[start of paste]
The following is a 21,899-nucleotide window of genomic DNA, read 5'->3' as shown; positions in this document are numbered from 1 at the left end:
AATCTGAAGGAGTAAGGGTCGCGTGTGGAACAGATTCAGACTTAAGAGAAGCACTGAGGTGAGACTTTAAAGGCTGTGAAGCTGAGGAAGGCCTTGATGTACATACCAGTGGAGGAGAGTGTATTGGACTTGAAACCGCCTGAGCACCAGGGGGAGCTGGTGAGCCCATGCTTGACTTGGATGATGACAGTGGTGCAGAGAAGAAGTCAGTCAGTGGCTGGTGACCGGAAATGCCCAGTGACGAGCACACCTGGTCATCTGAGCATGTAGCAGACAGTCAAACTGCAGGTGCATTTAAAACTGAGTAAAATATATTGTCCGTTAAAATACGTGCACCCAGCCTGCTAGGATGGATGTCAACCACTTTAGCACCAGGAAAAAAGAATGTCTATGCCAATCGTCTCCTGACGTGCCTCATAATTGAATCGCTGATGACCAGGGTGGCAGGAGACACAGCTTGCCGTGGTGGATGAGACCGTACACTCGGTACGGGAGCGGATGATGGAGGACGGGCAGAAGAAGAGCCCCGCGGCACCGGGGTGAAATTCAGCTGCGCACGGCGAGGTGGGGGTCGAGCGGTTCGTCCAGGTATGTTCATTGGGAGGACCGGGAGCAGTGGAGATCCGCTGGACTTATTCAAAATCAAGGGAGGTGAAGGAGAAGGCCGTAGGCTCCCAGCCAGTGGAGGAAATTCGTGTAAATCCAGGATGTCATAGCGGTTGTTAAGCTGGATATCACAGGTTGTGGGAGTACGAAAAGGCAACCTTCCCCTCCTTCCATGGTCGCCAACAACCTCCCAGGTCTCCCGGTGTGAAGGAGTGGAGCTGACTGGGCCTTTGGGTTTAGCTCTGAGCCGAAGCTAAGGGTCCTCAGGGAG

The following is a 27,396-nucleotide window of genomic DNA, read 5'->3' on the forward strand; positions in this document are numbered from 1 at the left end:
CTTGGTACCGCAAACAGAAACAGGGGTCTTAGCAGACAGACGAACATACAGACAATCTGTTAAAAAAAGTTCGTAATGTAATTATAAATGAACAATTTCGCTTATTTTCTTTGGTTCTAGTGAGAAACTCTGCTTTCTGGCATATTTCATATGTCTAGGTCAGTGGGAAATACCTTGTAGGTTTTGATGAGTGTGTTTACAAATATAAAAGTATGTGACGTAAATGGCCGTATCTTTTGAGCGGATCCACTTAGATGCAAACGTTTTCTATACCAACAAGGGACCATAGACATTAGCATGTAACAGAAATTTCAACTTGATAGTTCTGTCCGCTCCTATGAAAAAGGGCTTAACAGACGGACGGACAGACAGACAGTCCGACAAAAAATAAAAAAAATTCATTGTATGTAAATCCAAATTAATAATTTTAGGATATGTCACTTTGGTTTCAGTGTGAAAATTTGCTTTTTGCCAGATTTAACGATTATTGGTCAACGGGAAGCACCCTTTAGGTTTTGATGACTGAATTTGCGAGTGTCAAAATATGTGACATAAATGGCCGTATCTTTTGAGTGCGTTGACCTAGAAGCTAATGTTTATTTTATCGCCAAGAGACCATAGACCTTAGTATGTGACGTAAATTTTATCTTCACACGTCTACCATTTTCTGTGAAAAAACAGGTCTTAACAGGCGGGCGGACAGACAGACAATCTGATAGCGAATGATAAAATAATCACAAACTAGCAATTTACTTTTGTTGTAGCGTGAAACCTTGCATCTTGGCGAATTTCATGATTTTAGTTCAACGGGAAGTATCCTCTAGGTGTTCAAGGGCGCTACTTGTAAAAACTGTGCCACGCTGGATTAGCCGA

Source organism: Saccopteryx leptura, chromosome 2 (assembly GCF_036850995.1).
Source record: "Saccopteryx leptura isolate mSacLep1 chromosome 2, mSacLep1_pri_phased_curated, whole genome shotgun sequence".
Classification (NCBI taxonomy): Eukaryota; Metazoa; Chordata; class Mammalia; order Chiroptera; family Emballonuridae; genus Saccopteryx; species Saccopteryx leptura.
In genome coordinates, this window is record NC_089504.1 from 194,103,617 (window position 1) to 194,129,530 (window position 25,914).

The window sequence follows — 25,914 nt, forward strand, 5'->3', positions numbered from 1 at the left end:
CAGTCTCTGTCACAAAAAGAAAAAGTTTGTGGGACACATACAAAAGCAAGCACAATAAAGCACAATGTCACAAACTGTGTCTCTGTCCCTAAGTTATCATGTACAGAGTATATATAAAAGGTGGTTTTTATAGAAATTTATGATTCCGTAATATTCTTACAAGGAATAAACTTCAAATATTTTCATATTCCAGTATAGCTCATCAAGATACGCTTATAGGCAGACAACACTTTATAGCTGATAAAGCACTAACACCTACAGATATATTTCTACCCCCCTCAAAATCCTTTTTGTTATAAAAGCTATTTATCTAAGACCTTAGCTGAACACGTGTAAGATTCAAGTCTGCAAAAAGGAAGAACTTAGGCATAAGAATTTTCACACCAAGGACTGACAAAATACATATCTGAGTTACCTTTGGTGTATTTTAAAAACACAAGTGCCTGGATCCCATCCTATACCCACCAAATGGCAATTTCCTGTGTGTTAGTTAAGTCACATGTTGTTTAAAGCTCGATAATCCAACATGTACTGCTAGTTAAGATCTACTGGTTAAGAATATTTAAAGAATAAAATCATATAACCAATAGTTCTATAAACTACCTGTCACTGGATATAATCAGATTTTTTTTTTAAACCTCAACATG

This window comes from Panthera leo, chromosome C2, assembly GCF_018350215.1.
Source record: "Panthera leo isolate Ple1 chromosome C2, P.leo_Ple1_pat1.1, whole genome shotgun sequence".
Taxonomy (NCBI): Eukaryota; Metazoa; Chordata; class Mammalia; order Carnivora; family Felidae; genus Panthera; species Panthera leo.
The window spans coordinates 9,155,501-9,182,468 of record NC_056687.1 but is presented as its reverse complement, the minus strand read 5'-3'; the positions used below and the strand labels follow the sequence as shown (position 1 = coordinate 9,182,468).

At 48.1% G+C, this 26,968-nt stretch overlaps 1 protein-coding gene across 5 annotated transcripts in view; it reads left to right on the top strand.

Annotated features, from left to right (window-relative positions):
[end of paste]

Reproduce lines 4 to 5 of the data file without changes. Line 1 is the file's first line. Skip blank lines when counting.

CTTGGTACCGCAAACAGAAACAGGGGTCTTAGCAGACAGACGAACATACAGACAATCTGTTAAAAAAAGTTCGTAATGTAATTATAAATGAACAATTTCGCTTATTTTCTTTGGTTCTAGTGAGAAACTCTGCTTTCTGGCATATTTCATATGTCTAGGTCAGTGGGAAATACCTTGTAGGTTTTGATGAGTGTGTTTACAAATATAAAAGTATGTGACGTAAATGGCCGTATCTTTTGAGCGGATCCACTTAGATGCAAACGTTTTCTATACCAACAAGGGACCATAGACATTAGCATGTAACAGAAATTTCAACTTGATAGTTCTGTCCGCTCCTATGAAAAAGGGCTTAACAGACGGACGGACAGACAGACAGTCCGACAAAAAATAAAAAAAATTCATTGTATGTAAATCCAAATTAATAATTTTAGGATATGTCACTTTGGTTTCAGTGTGAAAATTTGCTTTTTGCCAGATTTAACGATTATTGGTCAACGGGAAGCACCCTTTAGGTTTTGATGACTGAATTTGCGAGTGTCAAAATATGTGACATAAATGGCCGTATCTTTTGAGTGCGTTGACCTAGAAGCTAATGTTTATTTTATCGCCAAGAGACCATAGACCTTAGTATGTGACGTAAATTTTATCTTCACACGTCTACCATTTTCTGTGAAAAAACAGGTCTTAACAGGCGGGCGGACAGACAGACAATCTGATAGCGAATGATAAAATAATCACAAACTAGCAATTTACTTTTGTTGTAGCGTGAAACCTTGCATCTTGGCGAATTTCATGATTTTAGTTCAACGGGAAGTATCCTCTAGGTGTTCAAGGGCGCTACTTGTAAAAACTGTGCCACGCTGGATTAGCCGA

Source organism: Saccopteryx leptura, chromosome 2 (assembly GCF_036850995.1).